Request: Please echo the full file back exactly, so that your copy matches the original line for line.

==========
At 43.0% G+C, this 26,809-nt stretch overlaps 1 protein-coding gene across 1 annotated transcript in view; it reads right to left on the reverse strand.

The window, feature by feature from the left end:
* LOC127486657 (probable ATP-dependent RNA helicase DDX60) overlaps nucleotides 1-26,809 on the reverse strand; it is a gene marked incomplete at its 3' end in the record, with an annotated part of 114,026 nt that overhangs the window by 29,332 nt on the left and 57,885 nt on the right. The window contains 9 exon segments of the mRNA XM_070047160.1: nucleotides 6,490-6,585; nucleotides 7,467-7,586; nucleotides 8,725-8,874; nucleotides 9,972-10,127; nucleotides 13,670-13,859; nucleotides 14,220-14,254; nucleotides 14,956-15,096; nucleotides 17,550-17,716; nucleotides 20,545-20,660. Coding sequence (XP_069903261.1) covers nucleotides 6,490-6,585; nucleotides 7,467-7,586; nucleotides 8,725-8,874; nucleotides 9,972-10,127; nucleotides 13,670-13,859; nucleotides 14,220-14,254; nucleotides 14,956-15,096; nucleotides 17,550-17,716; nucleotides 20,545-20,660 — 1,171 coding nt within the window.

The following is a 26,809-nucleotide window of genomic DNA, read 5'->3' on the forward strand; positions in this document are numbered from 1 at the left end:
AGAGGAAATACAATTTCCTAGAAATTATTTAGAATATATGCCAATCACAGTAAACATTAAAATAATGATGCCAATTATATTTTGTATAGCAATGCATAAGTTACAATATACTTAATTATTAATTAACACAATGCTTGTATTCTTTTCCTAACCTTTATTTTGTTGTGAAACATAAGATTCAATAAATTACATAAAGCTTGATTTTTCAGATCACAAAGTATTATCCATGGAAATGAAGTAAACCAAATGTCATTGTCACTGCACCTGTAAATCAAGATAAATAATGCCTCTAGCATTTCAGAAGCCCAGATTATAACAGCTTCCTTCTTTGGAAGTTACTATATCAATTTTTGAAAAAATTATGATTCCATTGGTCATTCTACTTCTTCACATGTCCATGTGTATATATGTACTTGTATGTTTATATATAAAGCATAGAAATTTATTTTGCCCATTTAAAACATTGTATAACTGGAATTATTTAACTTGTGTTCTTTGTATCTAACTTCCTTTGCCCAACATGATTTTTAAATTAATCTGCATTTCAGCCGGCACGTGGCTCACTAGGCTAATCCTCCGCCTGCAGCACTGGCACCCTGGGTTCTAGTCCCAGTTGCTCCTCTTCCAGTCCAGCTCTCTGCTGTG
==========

At 43.0% G+C, this 26,809-nt stretch overlaps 1 protein-coding gene across 1 annotated transcript in view; it reads right to left on the reverse strand.

The window, feature by feature from the left end:
* LOC127486657 (probable ATP-dependent RNA helicase DDX60) overlaps nucleotides 1-26,809 on the reverse strand; it is a gene marked incomplete at its 3' end in the record, with an annotated part of 114,026 nt that overhangs the window by 29,332 nt on the left and 57,885 nt on the right. The window contains 9 exon segments of the mRNA XM_070047160.1: nucleotides 6,490-6,585; nucleotides 7,467-7,586; nucleotides 8,725-8,874; nucleotides 9,972-10,127; nucleotides 13,670-13,859; nucleotides 14,220-14,254; nucleotides 14,956-15,096; nucleotides 17,550-17,716; nucleotides 20,545-20,660. Coding sequence (XP_069903261.1) covers nucleotides 6,490-6,585; nucleotides 7,467-7,586; nucleotides 8,725-8,874; nucleotides 9,972-10,127; nucleotides 13,670-13,859; nucleotides 14,220-14,254; nucleotides 14,956-15,096; nucleotides 17,550-17,716; nucleotides 20,545-20,660 — 1,171 coding nt within the window.

The following is a 26,809-nucleotide window of genomic DNA, read 5'->3' on the forward strand; positions in this document are numbered from 1 at the left end:
AGAGGAAATACAATTTCCTAGAAATTATTTAGAATATATGCCAATCACAGTAAACATTAAAATAATGATGCCAATTATATTTTGTATAGCAATGCATAAGTTACAATATACTTAATTATTAATTAACACAATGCTTGTATTCTTTTCCTAACCTTTATTTTGTTGTGAAACATAAGATTCAATAAATTACATAAAGCTTGATTTTTCAGATCACAAAGTATTATCCATGGAAATGAAGTAAACCAAATGTCATTGTCACTGCACCTGTAAATCAAGATAAATAATGCCTCTAGCATTTCAGAAGCCCAGATTATAACAGCTTCCTTCTTTGGAAGTTACTATATCAATTTTTGAAAAAATTATGATTCCATTGGTCATTCTACTTCTTCACATGTCCATGTGTATATATGTACTTGTATGTTTATATATAAAGCATAGAAATTTATTTTGCCCATTTAAAACATTGTATAACTGGAATTATTTAACTTGTGTTCTTTGTATCTAACTTCCTTTGCCCAACATGATTTTTAAATTAATCTGCATTTCAGCCGGCACGTGGCTCACTAGGCTAATCCTCCGCCTGCAGCACTGGCACCCTGGGTTCTAGTCCCAGTTGCTCCTCTTCCAGTCCAGCTCTCTGCTGTG